“Western culture has been fused with eastern culture to form a new, infinitely richer cultural content.”
Broken on November 4, 1918, due to the expulsion of the Russian ambassador from Berlin, economic relations between Russia and Germany were resumed at the end of 1919. Throughout this period, Radek and other high-level soviet officials (Krasin, Minister of Foreign Trade; Kopp, Trade Attaché) held frequent meetings in Berlin and made some useful connections there. Radek undertook all of this work from his jail cell, while simultaneously busy Leninizing the Communist Party. Surprisingly, during this same period, the Communist International, far from having learned any lessons from what had happened in Germany, preferred to issue grandiloquent proclamations and to celebrate its martyrs. The Spartacist legend was soon born, whose martyrology would be used until about 1930.
On May 6 a trade agreement was signed: this was two months after at least a fraction of the Communist International and perhaps of the Russian Communist Party had tried to steer events in Germany towards an insurrection. At the same time, Russia officially requested German military advisers. In April 1922, the Rapallo Treaty marked the resumption of diplomatic relations between the two countries, which initiated economic negotiations and agreed to consult one another whenever international economic issues arose for either country. The treaty was the source of fruitful exchanges for Germany, although it did not exploit all the possibilities the treaty offered: it fulfilled precisely the role of “safety valve”, as the KAPD delegates to the Third World Congress described it.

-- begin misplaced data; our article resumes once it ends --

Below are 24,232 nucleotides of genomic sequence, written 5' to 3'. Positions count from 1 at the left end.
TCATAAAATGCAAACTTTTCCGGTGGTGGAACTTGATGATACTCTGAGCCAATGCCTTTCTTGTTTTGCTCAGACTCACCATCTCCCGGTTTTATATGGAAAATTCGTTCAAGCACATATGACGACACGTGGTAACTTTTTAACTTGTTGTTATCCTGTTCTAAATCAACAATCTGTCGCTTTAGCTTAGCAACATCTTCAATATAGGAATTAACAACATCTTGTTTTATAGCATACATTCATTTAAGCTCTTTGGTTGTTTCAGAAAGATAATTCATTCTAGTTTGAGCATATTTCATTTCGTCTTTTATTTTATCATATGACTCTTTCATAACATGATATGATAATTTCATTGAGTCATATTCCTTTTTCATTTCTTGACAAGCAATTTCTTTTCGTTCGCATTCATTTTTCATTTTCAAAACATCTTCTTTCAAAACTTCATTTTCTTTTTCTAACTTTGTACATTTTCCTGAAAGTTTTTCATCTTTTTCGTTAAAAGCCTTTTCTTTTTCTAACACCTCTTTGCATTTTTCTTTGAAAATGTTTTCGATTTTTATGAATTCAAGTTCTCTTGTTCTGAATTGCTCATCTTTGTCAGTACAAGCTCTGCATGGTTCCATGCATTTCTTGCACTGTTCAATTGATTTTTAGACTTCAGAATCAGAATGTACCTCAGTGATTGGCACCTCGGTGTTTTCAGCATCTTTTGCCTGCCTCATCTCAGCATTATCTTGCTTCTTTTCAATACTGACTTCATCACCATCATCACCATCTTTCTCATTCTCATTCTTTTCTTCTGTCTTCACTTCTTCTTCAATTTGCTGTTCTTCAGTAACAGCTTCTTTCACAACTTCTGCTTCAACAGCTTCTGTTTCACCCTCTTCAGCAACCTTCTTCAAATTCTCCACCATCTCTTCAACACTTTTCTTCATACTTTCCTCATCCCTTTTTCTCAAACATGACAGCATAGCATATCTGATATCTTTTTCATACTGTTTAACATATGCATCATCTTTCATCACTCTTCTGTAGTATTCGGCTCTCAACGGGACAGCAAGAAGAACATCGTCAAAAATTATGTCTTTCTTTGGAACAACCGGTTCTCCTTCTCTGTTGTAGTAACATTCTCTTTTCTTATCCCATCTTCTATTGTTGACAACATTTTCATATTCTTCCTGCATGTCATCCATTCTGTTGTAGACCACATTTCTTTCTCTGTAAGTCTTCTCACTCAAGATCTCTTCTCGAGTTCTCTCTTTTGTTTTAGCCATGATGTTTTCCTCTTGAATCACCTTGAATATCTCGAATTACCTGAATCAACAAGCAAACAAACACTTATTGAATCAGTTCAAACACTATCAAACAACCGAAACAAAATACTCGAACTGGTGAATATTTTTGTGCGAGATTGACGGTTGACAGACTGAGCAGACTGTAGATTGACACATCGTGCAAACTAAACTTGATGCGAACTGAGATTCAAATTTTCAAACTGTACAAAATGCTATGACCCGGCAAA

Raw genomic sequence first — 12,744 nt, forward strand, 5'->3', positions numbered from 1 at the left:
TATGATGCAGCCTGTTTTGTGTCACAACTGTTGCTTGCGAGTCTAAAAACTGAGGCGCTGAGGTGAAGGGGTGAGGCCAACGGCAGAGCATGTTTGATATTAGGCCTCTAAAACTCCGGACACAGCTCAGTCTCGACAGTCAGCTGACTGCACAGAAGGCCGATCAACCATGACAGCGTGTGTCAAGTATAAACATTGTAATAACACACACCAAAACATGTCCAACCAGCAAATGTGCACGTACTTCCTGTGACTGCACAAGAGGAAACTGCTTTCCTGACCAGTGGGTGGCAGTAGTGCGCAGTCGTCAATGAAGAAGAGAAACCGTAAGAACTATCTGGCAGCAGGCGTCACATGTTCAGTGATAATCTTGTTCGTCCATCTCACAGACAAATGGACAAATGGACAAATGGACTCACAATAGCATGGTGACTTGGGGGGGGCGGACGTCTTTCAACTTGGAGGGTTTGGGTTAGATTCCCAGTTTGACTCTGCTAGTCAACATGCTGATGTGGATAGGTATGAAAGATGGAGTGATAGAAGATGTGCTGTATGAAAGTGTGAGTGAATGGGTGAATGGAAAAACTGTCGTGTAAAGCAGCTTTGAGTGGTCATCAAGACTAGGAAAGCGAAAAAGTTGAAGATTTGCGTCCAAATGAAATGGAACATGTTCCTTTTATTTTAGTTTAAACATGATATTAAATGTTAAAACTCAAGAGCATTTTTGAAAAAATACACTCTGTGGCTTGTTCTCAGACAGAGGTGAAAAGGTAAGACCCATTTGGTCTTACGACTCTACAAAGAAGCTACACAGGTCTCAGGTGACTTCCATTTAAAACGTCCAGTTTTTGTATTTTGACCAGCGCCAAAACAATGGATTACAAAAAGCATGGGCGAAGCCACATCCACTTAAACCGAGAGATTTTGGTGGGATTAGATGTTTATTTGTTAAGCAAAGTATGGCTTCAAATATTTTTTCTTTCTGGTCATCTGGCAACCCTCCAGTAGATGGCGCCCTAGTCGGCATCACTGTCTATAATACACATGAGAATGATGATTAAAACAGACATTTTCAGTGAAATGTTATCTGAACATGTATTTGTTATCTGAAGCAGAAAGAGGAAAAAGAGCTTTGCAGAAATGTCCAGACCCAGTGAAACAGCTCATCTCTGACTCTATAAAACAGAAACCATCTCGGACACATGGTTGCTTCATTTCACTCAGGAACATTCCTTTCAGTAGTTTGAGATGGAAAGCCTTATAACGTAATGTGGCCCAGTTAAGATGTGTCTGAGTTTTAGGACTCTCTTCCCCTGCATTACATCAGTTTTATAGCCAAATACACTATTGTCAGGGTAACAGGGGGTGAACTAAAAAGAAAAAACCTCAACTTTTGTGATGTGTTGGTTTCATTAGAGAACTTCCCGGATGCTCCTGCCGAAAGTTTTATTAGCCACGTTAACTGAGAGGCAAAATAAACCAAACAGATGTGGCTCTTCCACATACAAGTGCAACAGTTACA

Even though they knew very little about the contacts between the two countries, the KAPD nonetheless saw the crux of the matter: its declarations at the Third World Congress would prove to be totally justified. Krasin, for example, leader of a Russian trade mission which had arrived in England for negotiations in May-June 1920, declared that Russia was ready to renounce all propaganda and to cease meddling in British domestic affairs, if the English would reciprocate and reestablish economic relations with Russia.